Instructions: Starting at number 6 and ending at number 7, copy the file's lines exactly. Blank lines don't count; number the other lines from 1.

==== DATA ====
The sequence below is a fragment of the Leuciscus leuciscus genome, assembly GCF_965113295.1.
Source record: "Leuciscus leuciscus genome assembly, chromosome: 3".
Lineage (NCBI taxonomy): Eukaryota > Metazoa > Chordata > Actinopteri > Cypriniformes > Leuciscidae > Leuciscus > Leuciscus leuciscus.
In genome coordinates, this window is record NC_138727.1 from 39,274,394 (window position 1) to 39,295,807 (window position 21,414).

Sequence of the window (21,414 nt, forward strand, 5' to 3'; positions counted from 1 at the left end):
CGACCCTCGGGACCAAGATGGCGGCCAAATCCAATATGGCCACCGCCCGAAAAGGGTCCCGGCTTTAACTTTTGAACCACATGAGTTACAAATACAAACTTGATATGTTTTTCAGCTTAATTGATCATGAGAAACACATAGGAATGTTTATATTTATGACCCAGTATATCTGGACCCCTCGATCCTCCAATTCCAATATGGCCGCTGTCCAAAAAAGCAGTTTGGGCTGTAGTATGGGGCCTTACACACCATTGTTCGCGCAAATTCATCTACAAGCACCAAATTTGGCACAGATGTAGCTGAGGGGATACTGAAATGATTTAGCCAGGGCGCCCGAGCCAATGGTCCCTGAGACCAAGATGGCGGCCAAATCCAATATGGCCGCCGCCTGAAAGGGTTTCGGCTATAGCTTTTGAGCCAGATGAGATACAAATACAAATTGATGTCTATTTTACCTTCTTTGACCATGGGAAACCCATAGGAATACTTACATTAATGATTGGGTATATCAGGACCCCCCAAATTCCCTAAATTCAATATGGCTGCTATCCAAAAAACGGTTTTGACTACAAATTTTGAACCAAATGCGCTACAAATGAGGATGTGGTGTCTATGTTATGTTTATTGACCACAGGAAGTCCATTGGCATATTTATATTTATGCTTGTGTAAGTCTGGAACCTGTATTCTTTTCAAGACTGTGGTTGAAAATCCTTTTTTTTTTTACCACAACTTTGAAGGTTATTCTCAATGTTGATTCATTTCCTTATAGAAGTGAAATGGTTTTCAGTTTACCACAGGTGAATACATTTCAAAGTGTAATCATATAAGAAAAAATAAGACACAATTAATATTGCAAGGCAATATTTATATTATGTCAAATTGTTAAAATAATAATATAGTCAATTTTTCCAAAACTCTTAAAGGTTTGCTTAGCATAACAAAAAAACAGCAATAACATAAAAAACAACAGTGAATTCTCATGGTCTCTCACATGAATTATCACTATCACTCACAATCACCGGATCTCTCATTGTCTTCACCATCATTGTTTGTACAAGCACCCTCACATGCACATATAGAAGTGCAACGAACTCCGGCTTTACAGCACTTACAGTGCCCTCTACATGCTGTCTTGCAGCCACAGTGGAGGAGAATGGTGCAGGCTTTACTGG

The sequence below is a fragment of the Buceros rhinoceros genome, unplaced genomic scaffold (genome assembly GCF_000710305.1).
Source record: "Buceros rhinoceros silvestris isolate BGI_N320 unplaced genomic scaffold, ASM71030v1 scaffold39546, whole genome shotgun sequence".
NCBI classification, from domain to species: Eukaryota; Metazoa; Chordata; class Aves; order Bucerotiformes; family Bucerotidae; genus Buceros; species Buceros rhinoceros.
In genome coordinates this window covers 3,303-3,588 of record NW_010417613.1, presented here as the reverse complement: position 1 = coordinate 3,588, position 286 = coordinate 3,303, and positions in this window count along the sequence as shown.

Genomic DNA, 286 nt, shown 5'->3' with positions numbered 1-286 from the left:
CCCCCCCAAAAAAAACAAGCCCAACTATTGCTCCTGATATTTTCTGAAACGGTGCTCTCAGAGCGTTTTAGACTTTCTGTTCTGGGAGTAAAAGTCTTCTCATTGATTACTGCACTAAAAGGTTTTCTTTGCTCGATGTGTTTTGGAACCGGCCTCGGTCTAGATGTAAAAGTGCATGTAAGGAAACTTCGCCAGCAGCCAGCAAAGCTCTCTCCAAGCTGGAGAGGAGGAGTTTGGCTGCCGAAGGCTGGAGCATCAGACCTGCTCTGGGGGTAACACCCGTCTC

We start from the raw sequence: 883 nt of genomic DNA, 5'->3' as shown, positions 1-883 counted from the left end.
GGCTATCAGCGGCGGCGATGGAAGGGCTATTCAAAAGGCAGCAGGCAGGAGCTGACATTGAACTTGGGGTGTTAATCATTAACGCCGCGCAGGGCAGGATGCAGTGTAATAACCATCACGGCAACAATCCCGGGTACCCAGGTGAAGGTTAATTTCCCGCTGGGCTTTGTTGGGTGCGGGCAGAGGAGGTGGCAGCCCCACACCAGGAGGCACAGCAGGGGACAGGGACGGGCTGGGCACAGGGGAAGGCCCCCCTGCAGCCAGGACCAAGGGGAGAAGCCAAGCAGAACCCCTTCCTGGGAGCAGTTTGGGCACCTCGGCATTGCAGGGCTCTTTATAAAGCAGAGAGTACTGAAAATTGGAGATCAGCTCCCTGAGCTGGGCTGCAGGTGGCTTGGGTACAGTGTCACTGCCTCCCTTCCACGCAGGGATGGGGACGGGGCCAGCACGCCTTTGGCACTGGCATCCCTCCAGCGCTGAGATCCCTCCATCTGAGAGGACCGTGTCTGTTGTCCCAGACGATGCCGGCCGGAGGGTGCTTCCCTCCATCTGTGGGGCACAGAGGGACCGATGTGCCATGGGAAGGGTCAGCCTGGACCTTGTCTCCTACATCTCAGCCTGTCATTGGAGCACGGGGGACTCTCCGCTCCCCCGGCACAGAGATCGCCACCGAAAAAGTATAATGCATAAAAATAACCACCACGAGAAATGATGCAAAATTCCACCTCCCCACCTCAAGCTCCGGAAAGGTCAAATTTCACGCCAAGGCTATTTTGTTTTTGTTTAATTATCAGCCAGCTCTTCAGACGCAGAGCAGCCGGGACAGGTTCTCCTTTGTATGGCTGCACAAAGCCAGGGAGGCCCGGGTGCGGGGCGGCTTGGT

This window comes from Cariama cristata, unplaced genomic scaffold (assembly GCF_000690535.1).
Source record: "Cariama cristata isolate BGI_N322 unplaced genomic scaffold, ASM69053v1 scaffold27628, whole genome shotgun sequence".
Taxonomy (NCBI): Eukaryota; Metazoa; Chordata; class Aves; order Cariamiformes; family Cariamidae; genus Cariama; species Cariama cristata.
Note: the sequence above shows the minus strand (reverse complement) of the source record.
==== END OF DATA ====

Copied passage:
CGACCCTCGGGACCAAGATGGCGGCCAAATCCAATATGGCCACCGCCCGAAAAGGGTCCCGGCTTTAACTTTTGAACCACATGAGTTACAAATACAAACTTGATATGTTTTTCAGCTTAATTGATCATGAGAAACACATAGGAATGTTTATATTTATGACCCAGTATATCTGGACCCCTCGATCCTCCAATTCCAATATGGCCGCTGTCCAAAAAAGCAGTTTGGGCTGTAGTATGGGGCCTTACACACCATTGTTCGCGCAAATTCATCTACAAGCACCAAATTTGGCACAGATGTAGCTGAGGGGATACTGAAATGATTTAGCCAGGGCGCCCGAGCCAATGGTCCCTGAGACCAAGATGGCGGCCAAATCCAATATGGCCGCCGCCTGAAAGGGTTTCGGCTATAGCTTTTGAGCCAGATGAGATACAAATACAAATTGATGTCTATTTTACCTTCTTTGACCATGGGAAACCCATAGGAATACTTACATTAATGATTGGGTATATCAGGACCCCCCAAATTCCCTAAATTCAATATGGCTGCTATCCAAAAAACGGTTTTGACTACAAATTTTGAACCAAATGCGCTACAAATGAGGATGTGGTGTCTATGTTATGTTTATTGACCACAGGAAGTCCATTGGCATATTTATATTTATGCTTGTGTAAGTCTGGAACCTGTATTCTTTTCAAGACTGTGGTTGAAAATCCTTTTTTTTTTTACCACAACTTTGAAGGTTATTCTCAATGTTGATTCATTTCCTTATAGAAGTGAAATGGTTTTCAGTTTACCACAGGTGAATACATTTCAAAGTGTAATCATATAAGAAAAAATAAGACACAATTAATATTGCAAGGCAATATTTATATTATGTCAAATTGTTAAAATAATAATATAGTCAATTTTTCCAAAACTCTTAAAGGTTTGCTTAGCATAACAAAAAAACAGCAATAACATAAAAAACAACAGTGAATTCTCATGGTCTCTCACATGAATTATCACTATCACTCACAATCACCGGATCTCTCATTGTCTTCACCATCATTGTTTGTACAAGCACCCTCACATGCACATATAGAAGTGCAACGAACTCCGGCTTTACAGCACTTACAGTGCCCTCTACATGCTGTCTTGCAGCCACAGTGGAGGAGAATGGTGCAGGCTTTACTGG

The sequence below is a fragment of the Buceros rhinoceros genome, unplaced genomic scaffold (genome assembly GCF_000710305.1).